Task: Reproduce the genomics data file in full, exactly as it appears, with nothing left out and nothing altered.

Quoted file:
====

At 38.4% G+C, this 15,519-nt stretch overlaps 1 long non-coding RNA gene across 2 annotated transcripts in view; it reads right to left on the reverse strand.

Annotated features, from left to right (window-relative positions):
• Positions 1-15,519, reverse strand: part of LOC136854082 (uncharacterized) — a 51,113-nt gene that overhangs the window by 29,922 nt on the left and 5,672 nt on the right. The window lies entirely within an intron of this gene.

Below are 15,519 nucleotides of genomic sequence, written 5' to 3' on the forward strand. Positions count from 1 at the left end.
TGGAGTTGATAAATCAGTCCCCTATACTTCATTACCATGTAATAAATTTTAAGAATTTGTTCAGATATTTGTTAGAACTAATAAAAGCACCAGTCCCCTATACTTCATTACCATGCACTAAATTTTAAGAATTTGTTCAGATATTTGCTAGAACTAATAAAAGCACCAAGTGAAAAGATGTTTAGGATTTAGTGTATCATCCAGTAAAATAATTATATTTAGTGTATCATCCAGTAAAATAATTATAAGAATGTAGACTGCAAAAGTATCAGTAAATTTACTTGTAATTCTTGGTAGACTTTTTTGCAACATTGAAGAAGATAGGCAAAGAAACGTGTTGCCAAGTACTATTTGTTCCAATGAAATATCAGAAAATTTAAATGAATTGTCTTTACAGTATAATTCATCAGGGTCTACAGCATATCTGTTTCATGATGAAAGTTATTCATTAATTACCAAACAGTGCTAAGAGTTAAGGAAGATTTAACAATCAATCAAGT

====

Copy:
At 38.4% G+C, this 15,519-nt stretch overlaps 1 long non-coding RNA gene across 2 annotated transcripts in view; it reads right to left on the reverse strand.

Annotated features, from left to right (window-relative positions):
• Positions 1-15,519, reverse strand: part of LOC136854082 (uncharacterized) — a 51,113-nt gene that overhangs the window by 29,922 nt on the left and 5,672 nt on the right. The window lies entirely within an intron of this gene.

Below are 15,519 nucleotides of genomic sequence, written 5' to 3' on the forward strand. Positions count from 1 at the left end.
TGGAGTTGATAAATCAGTCCCCTATACTTCATTACCATGTAATAAATTTTAAGAATTTGTTCAGATATTTGTTAGAACTAATAAAAGCACCAGTCCCCTATACTTCATTACCATGCACTAAATTTTAAGAATTTGTTCAGATATTTGCTAGAACTAATAAAAGCACCAAGTGAAAAGATGTTTAGGATTTAGTGTATCATCCAGTAAAATAATTATATTTAGTGTATCATCCAGTAAAATAATTATAAGAATGTAGACTGCAAAAGTATCAGTAAATTTACTTGTAATTCTTGGTAGACTTTTTTGCAACATTGAAGAAGATAGGCAAAGAAACGTGTTGCCAAGTACTATTTGTTCCAATGAAATATCAGAAAATTTAAATGAATTGTCTTTACAGTATAATTCATCAGGGTCTACAGCATATCTGTTTCATGATGAAAGTTATTCATTAATTACCAAACAGTGCTAAGAGTTAAGGAAGATTTAACAATCAATCAAGT